Best is yet to come
Take That plans to put out a new album this year.
DESPITE almost 25 years in the industry and a plethora of hit songs, British band Take That feel that it has yet to put out its best material.
“W e don’t feel we’ve done our best stuff - the best stuff ’ s to come still. W e’re ambitious in that way still. W e’re always trying to push our boundaries musically,” frontman Gray Barlow said in an interview in Singapore recently.
Coming from a group with 56 international N o. 1 singles – including Back For Good, Pray and Patience – and seven studio albums, it is a glimpse into the minds of one of Britain’s most successful pop exports.
The three- member group – comprising Barlow, 45; M ark Owen, 44; and Howard Donald, 47 – were in Singapore to play a one- off concert in conjunction with the HSBC W omen’s Champions golf tournament at the Sentosa Golf Club.
Barlow reveals that they are writing their new album at the moment and, straight after their one- off concerts in Bangkok, where they played on M arch 3, and Singapore, they are heading home to Britain.
“W e’re gonna get stuck in over the next few months and get it finished,” he says, adding that it will be out “later this year”.
The now “man band”, which kicked off their career as a fivepiece boyband with their first album Take That & Party in 1992, plan to celebrate their 25- year career next year.
Barlow also reveals plans for a box set of their greatest hits and a possible Greatest Hits Tour the year after.
The band broke up in 1996, just months after their 1995 show at the Indoor Stadium in Singapore.
The band reformed with four members after a 10- year hiatus without former member Robbie W illiams in 2006.
W illiams came back in 2011 for a shortlived stint and, in 2014, both W illiams and Jason Orange left, leaving the band in its current three- man formation.
But the remaining members are not ruling out a reunion. Owen is tentative, saying: “The conversation is open, we’ll see how everybody feels about this this time next year”, adding as a joke that “one day it’s yes, another day it’s no”.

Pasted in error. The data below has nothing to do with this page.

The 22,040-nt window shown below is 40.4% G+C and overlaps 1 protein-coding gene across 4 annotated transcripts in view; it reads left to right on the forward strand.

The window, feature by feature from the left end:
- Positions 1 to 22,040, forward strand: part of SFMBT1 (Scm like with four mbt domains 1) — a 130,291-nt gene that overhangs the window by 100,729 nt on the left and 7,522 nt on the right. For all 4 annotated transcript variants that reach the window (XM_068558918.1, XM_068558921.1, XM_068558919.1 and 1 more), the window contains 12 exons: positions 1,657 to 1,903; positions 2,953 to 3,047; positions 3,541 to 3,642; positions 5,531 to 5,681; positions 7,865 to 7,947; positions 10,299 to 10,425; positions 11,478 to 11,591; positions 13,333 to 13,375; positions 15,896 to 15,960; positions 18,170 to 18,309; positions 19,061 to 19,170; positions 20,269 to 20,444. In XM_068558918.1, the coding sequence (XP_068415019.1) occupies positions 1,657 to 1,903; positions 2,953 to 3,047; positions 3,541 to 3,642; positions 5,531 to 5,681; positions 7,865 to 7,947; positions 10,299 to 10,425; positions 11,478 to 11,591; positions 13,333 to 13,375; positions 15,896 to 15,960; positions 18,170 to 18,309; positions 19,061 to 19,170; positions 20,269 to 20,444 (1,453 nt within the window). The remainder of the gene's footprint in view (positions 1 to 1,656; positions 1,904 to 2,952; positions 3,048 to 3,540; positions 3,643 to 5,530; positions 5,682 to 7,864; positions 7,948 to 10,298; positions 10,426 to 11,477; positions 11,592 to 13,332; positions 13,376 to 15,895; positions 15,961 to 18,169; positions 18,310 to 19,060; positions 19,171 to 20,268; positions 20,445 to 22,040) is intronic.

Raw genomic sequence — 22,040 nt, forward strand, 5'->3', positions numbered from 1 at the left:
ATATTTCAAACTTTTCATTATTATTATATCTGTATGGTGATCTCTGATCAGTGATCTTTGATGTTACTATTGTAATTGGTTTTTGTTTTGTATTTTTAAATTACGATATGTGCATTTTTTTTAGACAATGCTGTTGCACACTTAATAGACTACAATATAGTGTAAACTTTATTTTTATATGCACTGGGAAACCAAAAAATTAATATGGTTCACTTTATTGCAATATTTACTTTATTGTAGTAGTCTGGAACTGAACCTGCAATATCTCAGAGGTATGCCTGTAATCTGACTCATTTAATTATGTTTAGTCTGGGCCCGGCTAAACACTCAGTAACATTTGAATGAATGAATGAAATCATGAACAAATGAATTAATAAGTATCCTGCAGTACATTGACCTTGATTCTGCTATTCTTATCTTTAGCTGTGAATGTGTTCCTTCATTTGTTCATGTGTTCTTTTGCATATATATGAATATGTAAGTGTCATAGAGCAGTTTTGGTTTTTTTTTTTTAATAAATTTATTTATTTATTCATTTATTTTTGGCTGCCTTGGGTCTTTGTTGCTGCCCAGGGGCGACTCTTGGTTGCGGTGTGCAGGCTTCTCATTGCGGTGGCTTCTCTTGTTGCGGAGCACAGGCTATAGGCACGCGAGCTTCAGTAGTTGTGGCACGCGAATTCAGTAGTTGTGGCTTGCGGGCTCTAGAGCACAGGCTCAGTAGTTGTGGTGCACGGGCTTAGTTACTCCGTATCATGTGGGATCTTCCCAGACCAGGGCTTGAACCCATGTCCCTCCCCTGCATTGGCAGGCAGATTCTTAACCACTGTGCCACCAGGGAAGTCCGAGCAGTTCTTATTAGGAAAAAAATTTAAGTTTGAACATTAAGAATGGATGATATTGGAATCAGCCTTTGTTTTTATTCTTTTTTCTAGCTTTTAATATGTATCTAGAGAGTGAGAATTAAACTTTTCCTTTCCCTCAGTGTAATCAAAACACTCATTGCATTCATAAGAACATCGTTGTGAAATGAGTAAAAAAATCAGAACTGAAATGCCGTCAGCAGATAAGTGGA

Barlow, on the other hand, does not seem to mind whatever permutation the band are in, terming it the “modern Take That”.
He says: “It feels like another chapter for Take That being a three. There was a chapter when it was five, another chapter when it was four. I think it’s always going to change and that will keep it interesting.”
Of the three, Barlow’s solo career has seen the most success since the band reformed.
From writing songs for singer Elton John, such as the 2014 duet Face To Face, to co- organising Queen Elizabeth’s Diamond Jubilee party with the BBC in 2012 and being a judge on talent show The X Factor for three years, his interests have been varied, if not musical.
W hen asked to confirm if rumours are true that he is starting a talent show to rival Simon Cowell’s X Factor, Barlow was firm with a “no comment”.
But whether he is venturing back into reality television, it seems like Take That will always be his first love.
The group’s de facto frontman and principal songwriter says: “I write for lots of different things, but writing for Take That is always the most exciting, especially to be finding a direction.
“The best bit is knowing our amazing audience, who is always there for us, is eagerly waiting for it. It’s lovely to know people are anticipating your music.” – The Straits Times, Singapore/ Asia N ews N etwork
Take That now comprises three members – ( from left) Owen, 44; Barlow, 45 and Donald, 47.